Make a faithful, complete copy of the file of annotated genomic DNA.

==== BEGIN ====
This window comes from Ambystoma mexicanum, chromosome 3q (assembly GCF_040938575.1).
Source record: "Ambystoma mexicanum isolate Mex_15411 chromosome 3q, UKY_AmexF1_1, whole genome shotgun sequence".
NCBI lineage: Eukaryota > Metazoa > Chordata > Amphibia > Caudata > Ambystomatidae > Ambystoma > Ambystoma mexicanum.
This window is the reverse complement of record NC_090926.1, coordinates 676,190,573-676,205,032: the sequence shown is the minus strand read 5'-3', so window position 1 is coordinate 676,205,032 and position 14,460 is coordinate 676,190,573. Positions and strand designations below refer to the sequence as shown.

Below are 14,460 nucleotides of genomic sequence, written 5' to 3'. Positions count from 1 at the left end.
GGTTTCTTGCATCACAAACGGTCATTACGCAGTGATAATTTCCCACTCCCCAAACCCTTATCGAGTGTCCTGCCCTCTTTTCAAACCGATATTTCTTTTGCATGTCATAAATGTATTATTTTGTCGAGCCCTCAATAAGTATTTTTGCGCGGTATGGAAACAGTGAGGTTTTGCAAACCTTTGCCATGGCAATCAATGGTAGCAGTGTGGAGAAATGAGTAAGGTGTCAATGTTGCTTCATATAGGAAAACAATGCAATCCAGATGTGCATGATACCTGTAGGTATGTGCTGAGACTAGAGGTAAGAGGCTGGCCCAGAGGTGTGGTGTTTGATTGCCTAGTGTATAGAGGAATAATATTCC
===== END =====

This window comes from Ambystoma mexicanum, chromosome 3q (assembly GCF_040938575.1).
Source record: "Ambystoma mexicanum isolate Mex_15411 chromosome 3q, UKY_AmexF1_1, whole genome shotgun sequence".
NCBI lineage: Eukaryota > Metazoa > Chordata > Amphibia > Caudata > Ambystomatidae > Ambystoma > Ambystoma mexicanum.
This window is the reverse complement of record NC_090926.1, coordinates 676,190,573-676,205,032: the sequence shown is the minus strand read 5'-3', so window position 1 is coordinate 676,205,032 and position 14,460 is coordinate 676,190,573. Positions and strand designations below refer to the sequence as shown.

Below are 14,460 nucleotides of genomic sequence, written 5' to 3'. Positions count from 1 at the left end.
GGTTTCTTGCATCACAAACGGTCATTACGCAGTGATAATTTCCCACTCCCCAAACCCTTATCGAGTGTCCTGCCCTCTTTTCAAACCGATATTTCTTTTGCATGTCATAAATGTATTATTTTGTCGAGCCCTCAATAAGTATTTTTGCGCGGTATGGAAACAGTGAGGTTTTGCAAACCTTTGCCATGGCAATCAATGGTAGCAGTGTGGAGAAATGAGTAAGGTGTCAATGTTGCTTCATATAGGAAAACAATGCAATCCAGATGTGCATGATACCTGTAGGTATGTGCTGAGACTAGAGGTAAGAGGCTGGCCCAGAGGTGTGGTGTTTGATTGCCTAGTGTATAGAGGAATAATATTCC